When You Find Water Boring and Bland

Darshak Rana

Water is the best drink on this planet, hands down!

But when it comes to post-workout recovery, many other drinks outperform water. An ideal post-workout drink should:

  • Lubricate the bone joints
  • Bring down the heart rate
  • Lower the body temperature
  • Repair the damaged muscles
  • Prevent muscle cramps
  • Alleviate fatigue
  • Regulate the metabolism
  • Energize the body for the next day’s workout

And, of course, prevent dehydration!

Had water ticked all these boxes, the energy drinks wouldn’t have been a billion-dollar industry!

So, if you’re like me, who stays away from artificial energy booster drinks and enhanced vitamin water, you’re always on the lookout for natural ways to restore the body salts after a rigorous gym session or a high-intensity workout.

Allow me to share some refreshing and energizing post-workout drinks devoid of artificial flavor enhancers and added sugar. I will cite relevant research and experience to convince you.

1. Drinks Having a 4:1 Carbohydrates/Protein Ratio

An intense exercise session generates a lot of stress within the body affecting the immune system. It often leads to muscle inflammation and internal trauma if not treated well.

That’s why a higher ratio of carbs/protein is recommended by this research. The combination of both enables you to raise glycogen levels. Glycogen is the energy reserve between meals. So the 4:1 ratio seems ideal for endurance athletes who train daily.

Let me break it down for you to follow:

  • One medium banana + One glass of low-fat milk
  • Smoothie: Greek yogurt + 1/2 cup of fresh berries
  • Almond Milk (Little higher in fat)

If maintaining the correct ratio is tricky, make sure the carbs percentage is on the higher side.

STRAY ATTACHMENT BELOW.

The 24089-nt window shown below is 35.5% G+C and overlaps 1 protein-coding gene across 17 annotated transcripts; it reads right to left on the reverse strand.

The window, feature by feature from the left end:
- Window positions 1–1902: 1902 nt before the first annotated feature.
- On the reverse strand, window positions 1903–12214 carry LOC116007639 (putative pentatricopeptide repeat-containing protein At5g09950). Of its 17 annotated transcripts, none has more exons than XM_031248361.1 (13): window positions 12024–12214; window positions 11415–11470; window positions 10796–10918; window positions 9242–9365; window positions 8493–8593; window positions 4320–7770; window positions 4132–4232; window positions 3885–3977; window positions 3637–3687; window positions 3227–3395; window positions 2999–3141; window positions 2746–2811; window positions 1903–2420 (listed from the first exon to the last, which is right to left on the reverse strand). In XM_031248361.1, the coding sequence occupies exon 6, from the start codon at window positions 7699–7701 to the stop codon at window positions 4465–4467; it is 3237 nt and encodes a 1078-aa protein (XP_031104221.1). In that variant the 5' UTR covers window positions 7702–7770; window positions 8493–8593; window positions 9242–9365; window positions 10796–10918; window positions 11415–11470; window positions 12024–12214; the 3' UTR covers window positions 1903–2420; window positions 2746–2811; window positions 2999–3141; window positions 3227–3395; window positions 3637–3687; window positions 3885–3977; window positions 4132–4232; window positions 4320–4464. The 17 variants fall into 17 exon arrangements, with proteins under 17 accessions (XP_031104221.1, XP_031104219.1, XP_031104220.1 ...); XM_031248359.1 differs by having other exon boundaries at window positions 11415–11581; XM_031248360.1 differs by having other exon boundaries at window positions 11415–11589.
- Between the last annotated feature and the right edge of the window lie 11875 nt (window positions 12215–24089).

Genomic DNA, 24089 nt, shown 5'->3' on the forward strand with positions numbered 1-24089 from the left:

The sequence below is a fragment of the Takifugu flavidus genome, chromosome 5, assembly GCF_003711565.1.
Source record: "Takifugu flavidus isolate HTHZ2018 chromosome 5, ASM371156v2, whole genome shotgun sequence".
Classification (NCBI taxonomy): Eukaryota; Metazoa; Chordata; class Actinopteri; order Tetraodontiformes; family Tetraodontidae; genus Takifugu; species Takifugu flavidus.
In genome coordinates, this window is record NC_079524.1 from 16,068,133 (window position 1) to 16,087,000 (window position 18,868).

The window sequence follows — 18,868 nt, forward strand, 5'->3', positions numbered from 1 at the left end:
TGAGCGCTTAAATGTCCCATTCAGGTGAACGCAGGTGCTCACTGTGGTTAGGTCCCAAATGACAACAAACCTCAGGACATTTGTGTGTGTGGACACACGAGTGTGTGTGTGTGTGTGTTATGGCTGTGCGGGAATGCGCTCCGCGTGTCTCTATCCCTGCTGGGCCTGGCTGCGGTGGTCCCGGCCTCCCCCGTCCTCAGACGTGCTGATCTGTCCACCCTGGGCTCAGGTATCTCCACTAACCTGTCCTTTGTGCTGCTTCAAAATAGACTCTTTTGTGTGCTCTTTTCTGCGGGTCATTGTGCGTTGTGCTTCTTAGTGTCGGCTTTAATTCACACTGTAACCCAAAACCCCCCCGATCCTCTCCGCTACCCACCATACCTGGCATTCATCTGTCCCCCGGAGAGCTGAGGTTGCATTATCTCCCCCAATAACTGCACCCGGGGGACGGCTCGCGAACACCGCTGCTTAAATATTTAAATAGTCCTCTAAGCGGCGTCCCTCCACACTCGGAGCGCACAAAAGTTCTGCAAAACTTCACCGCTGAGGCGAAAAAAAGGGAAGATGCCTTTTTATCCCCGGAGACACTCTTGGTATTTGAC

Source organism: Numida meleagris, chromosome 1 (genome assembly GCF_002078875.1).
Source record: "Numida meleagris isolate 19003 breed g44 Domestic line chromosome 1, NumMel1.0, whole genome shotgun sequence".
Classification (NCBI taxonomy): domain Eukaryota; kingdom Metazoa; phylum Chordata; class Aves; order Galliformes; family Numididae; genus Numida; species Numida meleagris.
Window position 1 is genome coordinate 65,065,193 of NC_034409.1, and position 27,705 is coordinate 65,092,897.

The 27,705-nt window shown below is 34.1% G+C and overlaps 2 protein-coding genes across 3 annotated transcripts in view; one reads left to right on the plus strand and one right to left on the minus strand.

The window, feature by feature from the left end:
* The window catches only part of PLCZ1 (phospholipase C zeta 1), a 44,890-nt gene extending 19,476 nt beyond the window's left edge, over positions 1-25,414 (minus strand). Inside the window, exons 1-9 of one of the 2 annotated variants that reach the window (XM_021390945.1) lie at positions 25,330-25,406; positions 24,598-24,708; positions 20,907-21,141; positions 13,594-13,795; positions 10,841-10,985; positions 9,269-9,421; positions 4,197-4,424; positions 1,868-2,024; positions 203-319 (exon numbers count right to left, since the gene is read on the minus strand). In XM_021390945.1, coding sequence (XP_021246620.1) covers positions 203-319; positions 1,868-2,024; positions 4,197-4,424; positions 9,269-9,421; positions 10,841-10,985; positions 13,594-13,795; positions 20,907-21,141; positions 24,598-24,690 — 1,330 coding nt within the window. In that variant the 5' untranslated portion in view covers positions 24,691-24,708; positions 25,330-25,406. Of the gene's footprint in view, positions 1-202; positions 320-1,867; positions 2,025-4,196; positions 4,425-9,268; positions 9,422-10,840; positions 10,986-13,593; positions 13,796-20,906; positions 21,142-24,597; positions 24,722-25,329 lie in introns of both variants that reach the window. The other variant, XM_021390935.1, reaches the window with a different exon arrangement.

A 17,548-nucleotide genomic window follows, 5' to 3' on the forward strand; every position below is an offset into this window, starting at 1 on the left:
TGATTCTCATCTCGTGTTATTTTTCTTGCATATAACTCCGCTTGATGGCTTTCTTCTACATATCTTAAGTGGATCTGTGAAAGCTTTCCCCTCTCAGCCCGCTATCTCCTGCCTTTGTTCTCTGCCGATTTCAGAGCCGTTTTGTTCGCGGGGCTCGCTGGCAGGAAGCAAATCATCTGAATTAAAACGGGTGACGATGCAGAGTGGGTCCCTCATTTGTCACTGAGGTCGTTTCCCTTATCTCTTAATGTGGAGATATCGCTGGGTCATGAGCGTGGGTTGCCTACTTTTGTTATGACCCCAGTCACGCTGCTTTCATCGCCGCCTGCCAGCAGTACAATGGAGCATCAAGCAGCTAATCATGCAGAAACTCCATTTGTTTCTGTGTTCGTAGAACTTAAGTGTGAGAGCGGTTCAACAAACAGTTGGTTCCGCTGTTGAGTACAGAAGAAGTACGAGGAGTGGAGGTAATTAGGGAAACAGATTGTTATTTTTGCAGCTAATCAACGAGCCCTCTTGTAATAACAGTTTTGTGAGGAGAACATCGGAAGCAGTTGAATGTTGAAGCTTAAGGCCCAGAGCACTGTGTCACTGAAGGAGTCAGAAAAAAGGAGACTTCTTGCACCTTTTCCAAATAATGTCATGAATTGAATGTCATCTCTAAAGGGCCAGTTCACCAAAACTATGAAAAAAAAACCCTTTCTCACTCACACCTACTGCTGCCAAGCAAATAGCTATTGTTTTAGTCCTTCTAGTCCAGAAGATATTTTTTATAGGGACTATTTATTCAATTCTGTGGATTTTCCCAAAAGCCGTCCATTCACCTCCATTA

For example, if you’re making a smoothie, Greek yogurt contains roughly 18gm protein and 7gm carbs in a 100 calorie serving (6 oz.). You need at least 72 gm carbs (4 * 18) to get the correct ratio. 1.5 cups of blueberries have about 31 gm of carbs. 2 tbsp of honey has approx 34 gm carbs.

Voila, you have exactly 72 gms carbs!

You can check the nutrition facts of different food items here to make different combinations.

2. Herbal Tea

I don’t know about you, but I love herbal teas. Cinnamon, chamomile, lavender, peppermint, turmeric, etc., you name it. And it turns out they’re one of the best post-workout drinks.

The nutrients and chemical compounds present in herbal teas enable the body to process carbohydrates and protein efficiently.

A 2016 research studying the effects of herbal tea after exercise found that it helps your body recover in the 24 hours, making you ready for your next.

Herbal teas also improve blood glucose, insulin, blood lipid levels, diarrhea, and stomach ulcers. The antioxidants present in green tea are effective in breaking down body fat and reducing muscle soreness.

So, don’t feel guilty about sipping some tea soon after your workout.

3. Tangy Tart Cherry Juice

Tart cherry juice is more than a tasty delight!

Research explains the benefits of tart cherry juice: The high amounts of polyphenols in tart cherry juice, which are packed with potent antioxidants and anti-inflammatory substances, help you reduce muscular pain and recover faster after intense exercises.

If you have tooth sensitivity, I suggest you mix it with a banana smoothie. The sweetness of the banana cuts the acidity of the cherry. You still reap the same benefits!

For best results, drink 10 ounces pre and post-workout.

4. Prune Juice

Prune juice is the most underrated drink. It’s often considered something to be consumed by older people.

But that’s not true.

According to the U.S Department of Agriculture, prunes are rated as the #1 antioxidant-rich food. The antioxidants play a significant role in repairing muscle tissue after a workout because of the free radical protection. They also give the body a quick carb supply that can replenish glycogen levels.

I started consuming prune juice early this year and found it quite refreshing and helpful.

Prunes are high in potassium (3.7g/l), iron (10–15mg/l), magnesium (120–200mg/l), calcium (180–225mg/l), and zinc (5–9.5mg/l), as well as vitamins (E, B1, B2, B3, B5, B6, C…) that we lose through sweating.

5. Tomato Juice

No, you don’t have to be sitting on the plane to drink tomato juice!

Research says that tomato juice drastically lowers muscle injury. Tomatoes contain an antioxidant compound called “lycopene” that helps in the muscle repair process by reducing inflammation.

Tomatoes are a better source of hydration than water as it contains high levels of potassium and electrolytes that make you feel energized after a heavy workout.

Tip: If you’re a food enthusiast like me who loves to experiment, add a stick of celery and some nutmeg or some Tabasco and black pepper to amp up the tomato flavor.

Why should a post-workout drink be bland!

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